There are few other countries in the world that have wielded money and influence as well as the modern Russian state, to the point of purchasing impunity and acquiescence to their status quo. And this is not all simply because of a “master strategy” by Vladimir Putin, but instead a vast and complex system of illicit enrichment, state capture, and global money laundering by his network of siloviki and willing oligarch businessmen.
It is this network and its operative methods that is the focus of a fascinating new book, Putin’s People, by former Financial Times journalist Catherine Belton.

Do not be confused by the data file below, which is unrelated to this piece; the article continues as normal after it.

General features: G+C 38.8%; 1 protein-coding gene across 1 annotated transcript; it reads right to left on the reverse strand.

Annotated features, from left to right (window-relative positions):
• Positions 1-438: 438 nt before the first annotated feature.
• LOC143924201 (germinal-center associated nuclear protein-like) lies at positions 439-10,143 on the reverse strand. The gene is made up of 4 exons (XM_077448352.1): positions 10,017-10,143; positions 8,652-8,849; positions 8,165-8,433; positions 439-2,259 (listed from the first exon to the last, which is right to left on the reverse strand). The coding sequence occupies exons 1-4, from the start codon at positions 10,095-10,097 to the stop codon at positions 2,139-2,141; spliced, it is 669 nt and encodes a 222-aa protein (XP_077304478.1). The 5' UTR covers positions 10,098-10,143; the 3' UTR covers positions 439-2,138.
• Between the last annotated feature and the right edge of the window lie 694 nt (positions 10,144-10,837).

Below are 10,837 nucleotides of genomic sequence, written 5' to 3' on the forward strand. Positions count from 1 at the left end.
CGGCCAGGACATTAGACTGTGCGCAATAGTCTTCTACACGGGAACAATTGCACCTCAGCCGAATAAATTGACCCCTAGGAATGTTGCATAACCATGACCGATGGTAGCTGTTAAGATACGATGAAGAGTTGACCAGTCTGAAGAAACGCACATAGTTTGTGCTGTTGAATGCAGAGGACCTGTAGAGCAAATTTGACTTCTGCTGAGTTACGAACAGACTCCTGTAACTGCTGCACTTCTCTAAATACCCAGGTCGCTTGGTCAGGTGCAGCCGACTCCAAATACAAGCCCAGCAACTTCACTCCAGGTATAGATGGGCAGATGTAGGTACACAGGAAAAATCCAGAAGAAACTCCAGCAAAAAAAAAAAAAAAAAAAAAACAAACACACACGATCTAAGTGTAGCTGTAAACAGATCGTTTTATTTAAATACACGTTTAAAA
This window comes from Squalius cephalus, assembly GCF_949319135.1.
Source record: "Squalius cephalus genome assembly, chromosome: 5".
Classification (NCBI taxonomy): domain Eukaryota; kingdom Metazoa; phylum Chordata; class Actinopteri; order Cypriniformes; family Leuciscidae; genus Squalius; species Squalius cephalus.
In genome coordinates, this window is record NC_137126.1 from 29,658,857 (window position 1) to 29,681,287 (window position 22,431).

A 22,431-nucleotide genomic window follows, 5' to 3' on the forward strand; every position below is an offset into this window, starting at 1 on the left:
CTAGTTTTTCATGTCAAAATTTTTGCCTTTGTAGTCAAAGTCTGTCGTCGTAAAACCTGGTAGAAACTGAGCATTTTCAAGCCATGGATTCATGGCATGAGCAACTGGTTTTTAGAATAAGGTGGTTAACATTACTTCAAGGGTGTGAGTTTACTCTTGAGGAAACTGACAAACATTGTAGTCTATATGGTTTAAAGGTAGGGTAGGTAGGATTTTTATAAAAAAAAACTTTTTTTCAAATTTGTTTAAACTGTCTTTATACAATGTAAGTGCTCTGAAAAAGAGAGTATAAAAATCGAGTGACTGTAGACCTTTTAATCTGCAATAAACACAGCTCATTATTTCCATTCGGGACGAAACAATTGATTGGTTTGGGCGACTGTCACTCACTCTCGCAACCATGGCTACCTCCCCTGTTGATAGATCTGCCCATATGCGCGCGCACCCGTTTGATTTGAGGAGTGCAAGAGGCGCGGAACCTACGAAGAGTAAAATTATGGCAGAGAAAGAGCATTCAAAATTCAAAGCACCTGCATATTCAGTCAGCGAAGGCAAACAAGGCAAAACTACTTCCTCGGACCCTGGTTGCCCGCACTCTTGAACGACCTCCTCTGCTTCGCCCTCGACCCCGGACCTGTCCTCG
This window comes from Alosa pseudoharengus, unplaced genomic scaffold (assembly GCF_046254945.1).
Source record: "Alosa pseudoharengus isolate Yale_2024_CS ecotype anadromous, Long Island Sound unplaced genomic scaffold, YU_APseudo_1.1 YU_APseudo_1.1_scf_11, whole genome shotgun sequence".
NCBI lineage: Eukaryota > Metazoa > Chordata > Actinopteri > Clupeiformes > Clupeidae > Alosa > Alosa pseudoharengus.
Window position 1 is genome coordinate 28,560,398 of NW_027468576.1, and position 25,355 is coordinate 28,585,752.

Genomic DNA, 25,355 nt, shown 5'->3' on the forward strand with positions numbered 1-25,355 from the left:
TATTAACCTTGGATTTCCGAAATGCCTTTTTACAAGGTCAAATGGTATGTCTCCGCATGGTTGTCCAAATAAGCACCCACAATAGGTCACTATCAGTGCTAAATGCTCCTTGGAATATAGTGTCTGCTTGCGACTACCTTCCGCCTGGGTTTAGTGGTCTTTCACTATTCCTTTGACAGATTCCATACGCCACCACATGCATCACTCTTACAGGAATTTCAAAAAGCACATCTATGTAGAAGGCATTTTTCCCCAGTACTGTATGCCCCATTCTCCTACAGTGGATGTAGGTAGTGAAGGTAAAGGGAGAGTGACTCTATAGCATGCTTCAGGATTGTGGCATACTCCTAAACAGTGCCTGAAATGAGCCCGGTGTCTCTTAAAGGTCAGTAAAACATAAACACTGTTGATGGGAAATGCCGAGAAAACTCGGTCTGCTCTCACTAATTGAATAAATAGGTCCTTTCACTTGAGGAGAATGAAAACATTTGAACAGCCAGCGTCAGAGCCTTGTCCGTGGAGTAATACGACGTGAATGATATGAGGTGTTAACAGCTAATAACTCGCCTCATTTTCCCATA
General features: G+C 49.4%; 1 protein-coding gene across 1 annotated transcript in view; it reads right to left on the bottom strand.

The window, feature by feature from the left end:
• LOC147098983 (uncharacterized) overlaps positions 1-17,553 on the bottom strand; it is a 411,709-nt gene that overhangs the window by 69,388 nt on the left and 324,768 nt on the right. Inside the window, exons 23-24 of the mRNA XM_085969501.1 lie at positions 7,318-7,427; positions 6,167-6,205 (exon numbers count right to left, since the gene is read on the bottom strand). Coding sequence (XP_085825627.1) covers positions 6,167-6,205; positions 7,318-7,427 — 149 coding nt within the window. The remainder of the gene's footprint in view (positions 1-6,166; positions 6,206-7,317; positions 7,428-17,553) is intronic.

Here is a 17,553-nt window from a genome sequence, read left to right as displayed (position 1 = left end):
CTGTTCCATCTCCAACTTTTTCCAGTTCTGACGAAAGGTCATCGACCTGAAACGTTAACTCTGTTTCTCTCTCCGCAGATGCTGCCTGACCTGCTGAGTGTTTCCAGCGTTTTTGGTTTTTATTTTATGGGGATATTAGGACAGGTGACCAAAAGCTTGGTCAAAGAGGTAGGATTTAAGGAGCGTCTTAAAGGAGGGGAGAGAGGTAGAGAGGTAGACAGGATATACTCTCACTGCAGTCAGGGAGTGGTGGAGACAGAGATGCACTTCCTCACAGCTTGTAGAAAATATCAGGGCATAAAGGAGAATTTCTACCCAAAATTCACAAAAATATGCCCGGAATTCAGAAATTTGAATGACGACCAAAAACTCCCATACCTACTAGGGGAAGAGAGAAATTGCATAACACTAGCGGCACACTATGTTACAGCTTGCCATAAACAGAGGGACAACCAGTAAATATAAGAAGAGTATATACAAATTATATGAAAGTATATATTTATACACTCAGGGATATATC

I was exceptionally pleased to have Catherine on the podcast not just because it’s one of the best books on Russia written in recent memory, but also because it was a chance to catch up after many years since I saw her last in Moscow when she was a reporter attending the same trial where I was advising my client. Russia has changed enormously since 2004, but also so many of the problematic core structural elements remain the same, and Catherine is as good a guide as any in understanding the complex web of interests that keep the Russian authoritarian model going.